These impacts have also spread to other Middle East countries such as Lebanon, Kuwait, Bahrain, Saudi Arabia’s eastern province. With regard to interstate relations, the current foreign policy towards the Middle East has created a new balance. On one hand are Sunni States such as Egypt, UAE, Jordan and Saudi Arabia. On the other hand are Shi’i states such as Alawi led Syria, Hesbolla in Lebanon and Shi’i dominance in Iraqi government. In essence, the new foreign policy may ultimately create a new balance of power and interstate tensions based on the Shi’i-Sunni factor (Dagci 2007).
With regard to policy towards Hamas, the Palestinian Authority, Gaza and West Bank; the United States foreign policy was objectively targeted towards ensuring that the flow of international aid and humanitarian goods is not negatively impacted (Salem 2008). On the diplomatic side, the US instituted measures aimed at bridging the gaps in the Israeli-Hamas relationship and the stabilization of the security situation in Gaza and West Bank. With respect to the Israeli-Palestinian conflict, the US policy still retains its preference for a two-state solution (Pressman 2006).
Pressman (2006) also adds that US policy towards the Palestinian Authority is based on their willingness to renounce terrorism and terrorist organizations within their jurisdiction, recognize that Israel has a right to exist, and accept that all past Israeli-Palestinian agreements are valid. According to Salem (2008), the changes in policy largely influenced Israel’s policy towards Arab states in the region. It had an impact on the Israeli-Palestinian peace process. It is only after US military involvement in Iraq that Israel too began to pursue relatively aggressive policies towards its neighbors.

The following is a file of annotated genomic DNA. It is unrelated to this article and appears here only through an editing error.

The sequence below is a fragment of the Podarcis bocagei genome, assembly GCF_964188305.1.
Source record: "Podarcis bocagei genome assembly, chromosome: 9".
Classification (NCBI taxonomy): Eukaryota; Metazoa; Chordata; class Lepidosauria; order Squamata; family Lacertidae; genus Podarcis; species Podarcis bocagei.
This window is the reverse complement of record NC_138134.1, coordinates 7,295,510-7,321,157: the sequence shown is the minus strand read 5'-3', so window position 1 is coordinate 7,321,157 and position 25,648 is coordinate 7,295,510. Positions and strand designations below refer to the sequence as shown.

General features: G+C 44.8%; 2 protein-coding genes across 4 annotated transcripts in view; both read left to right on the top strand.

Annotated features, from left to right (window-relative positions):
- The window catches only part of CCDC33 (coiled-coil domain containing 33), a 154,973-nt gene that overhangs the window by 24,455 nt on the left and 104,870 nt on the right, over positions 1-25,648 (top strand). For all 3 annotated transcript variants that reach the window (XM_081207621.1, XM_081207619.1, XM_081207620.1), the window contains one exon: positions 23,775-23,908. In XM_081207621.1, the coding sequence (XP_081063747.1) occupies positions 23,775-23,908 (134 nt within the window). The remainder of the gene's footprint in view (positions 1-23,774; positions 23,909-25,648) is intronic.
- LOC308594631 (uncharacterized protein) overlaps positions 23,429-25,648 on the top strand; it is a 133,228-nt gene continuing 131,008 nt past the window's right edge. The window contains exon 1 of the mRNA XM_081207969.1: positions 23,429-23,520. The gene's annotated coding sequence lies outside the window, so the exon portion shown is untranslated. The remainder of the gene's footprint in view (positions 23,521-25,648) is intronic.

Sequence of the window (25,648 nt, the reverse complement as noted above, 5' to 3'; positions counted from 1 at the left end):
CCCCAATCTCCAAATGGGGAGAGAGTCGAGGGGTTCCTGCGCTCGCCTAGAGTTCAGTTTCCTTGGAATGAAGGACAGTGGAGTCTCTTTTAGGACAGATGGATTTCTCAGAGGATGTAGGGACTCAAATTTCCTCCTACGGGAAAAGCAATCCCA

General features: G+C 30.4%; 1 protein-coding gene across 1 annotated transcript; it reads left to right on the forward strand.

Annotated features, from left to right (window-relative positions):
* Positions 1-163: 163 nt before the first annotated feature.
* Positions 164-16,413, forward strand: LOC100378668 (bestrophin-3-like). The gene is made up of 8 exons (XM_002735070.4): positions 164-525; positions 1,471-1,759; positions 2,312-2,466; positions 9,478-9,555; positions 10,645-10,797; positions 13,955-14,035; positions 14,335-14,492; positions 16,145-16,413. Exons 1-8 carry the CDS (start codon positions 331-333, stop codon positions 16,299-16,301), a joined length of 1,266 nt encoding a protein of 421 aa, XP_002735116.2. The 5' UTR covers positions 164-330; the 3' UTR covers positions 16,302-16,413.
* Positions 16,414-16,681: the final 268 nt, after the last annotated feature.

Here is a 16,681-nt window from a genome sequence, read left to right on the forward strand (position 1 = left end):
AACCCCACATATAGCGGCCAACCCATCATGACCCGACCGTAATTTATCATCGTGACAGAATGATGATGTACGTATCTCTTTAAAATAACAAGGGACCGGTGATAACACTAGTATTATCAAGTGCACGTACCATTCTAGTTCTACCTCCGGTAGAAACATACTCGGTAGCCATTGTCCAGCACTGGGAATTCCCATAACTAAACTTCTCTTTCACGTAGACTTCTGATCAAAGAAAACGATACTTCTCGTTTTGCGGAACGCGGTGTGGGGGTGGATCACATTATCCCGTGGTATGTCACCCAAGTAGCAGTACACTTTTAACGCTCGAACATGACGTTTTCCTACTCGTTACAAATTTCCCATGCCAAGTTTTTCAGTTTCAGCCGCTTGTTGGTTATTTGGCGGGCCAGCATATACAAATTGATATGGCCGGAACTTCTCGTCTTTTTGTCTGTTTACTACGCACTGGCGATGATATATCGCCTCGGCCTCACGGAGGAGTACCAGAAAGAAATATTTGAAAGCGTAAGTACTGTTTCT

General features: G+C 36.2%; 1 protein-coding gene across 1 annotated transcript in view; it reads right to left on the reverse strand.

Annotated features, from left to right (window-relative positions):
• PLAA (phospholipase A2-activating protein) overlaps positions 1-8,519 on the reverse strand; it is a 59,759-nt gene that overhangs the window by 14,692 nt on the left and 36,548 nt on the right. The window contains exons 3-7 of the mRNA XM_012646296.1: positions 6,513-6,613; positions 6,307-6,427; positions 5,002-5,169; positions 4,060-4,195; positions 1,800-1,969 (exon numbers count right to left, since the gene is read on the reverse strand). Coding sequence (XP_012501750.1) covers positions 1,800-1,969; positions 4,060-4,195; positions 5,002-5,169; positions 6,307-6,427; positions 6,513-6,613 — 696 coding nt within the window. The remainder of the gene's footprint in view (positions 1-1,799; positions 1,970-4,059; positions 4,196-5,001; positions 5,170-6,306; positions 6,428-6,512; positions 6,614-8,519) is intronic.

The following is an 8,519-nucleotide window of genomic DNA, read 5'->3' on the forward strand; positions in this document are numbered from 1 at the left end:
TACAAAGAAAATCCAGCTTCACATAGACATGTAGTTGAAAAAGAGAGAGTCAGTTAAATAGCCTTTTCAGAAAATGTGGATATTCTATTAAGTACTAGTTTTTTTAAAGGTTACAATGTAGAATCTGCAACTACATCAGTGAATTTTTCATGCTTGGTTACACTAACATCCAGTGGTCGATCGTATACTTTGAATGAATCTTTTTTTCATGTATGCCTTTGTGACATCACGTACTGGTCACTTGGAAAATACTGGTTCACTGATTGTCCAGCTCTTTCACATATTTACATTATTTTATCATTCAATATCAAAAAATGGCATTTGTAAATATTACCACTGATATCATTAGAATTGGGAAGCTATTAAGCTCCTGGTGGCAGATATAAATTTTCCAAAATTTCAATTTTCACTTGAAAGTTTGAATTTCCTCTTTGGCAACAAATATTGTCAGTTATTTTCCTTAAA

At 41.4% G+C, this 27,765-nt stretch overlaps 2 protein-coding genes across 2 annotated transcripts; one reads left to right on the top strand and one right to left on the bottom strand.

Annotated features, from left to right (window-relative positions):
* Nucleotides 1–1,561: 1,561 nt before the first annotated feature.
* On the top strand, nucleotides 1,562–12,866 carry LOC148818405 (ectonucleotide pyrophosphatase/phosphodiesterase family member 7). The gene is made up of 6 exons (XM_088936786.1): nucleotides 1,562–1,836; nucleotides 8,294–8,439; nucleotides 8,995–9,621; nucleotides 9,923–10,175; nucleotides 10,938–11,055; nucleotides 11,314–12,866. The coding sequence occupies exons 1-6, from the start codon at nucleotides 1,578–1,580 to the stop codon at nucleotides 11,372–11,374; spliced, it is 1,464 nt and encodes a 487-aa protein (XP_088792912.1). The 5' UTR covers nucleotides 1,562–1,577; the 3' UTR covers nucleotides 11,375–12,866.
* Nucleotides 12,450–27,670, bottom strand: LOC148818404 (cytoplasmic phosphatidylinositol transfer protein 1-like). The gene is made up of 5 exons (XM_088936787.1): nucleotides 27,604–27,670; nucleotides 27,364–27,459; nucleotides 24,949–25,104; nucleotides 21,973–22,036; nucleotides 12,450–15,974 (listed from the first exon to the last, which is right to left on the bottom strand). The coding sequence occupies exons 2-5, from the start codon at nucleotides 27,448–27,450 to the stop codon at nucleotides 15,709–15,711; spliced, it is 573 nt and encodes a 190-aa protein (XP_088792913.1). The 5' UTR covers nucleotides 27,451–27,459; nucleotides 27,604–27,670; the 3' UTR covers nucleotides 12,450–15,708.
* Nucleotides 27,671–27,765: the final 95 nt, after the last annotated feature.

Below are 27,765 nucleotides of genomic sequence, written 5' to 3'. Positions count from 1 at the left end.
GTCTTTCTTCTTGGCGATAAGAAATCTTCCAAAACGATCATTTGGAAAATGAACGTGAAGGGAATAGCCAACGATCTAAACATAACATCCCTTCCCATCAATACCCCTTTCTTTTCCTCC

For instance, in summer 2006, Israel carried out an offensive against Lebanon to eliminate Hezbollah and against Gaza Strip to eliminate Hamas. Additionally, US policy influenced Turkish policy and its interest in winning European membership. With the beginning of the Obama administration, there has been a slight change in the nature of policy towards the Middle East. Byman & Simon (2009) notes that even though counterterrorism still remains an integral component of US policy towards the Middle East it should not be the principal focus.
Foreign policy should focus on strengthening local capacities so as to increase their capacity to counter extremism and Islamic fundamentalism, maintain adequate military and intelligence capability to prevent the reemergence of Al-Qaeda activities, protect refugee camps in Jordan, promote democratization in Syria, Iran and Lebanon and avoid activities which have the potential of reinforcing anti-American perceptions and attitudes (Byman & Simon 2009; Miko 2005; Galez 2009).
On the contrary, some authors argue that the nature of US policy is in line with their objective of expanding capitalism and prerequisite capitalist institutions aimed at remolding the Middle East both economically, culturally, politically, and ideologically (Joya 2005). Thus, the shift in American policy is simply a response to varying developments which threaten the imperialist intensions of the United States. Conclusion US policy has largely revolved around economic liberalization, non proliferation of nuclear weapons, and political democratization.
From the post Cold War era to the aftermath of the September 11, 2001 terrorist attacks, US policy towards the Middle East has maintained militarized policies to achieve broad economic, political, security, cultural, and ideological objectives. There have been widespread changes in the global political system, but 1989 and 2001 remains critical turning points. Even though the structure of politics as determined by the concept of sovereignty and state independence remains unchanged, the US policy response to the September 11, 2001 has adopted a new assertive stance, but the basic drivers of policy changes still remain intact.
In a nutshell, there exists a remarkable continuity in the nature of US foreign policy. All the catalyzing events which act as the drivers for change are just manifestations of an evolving global political system.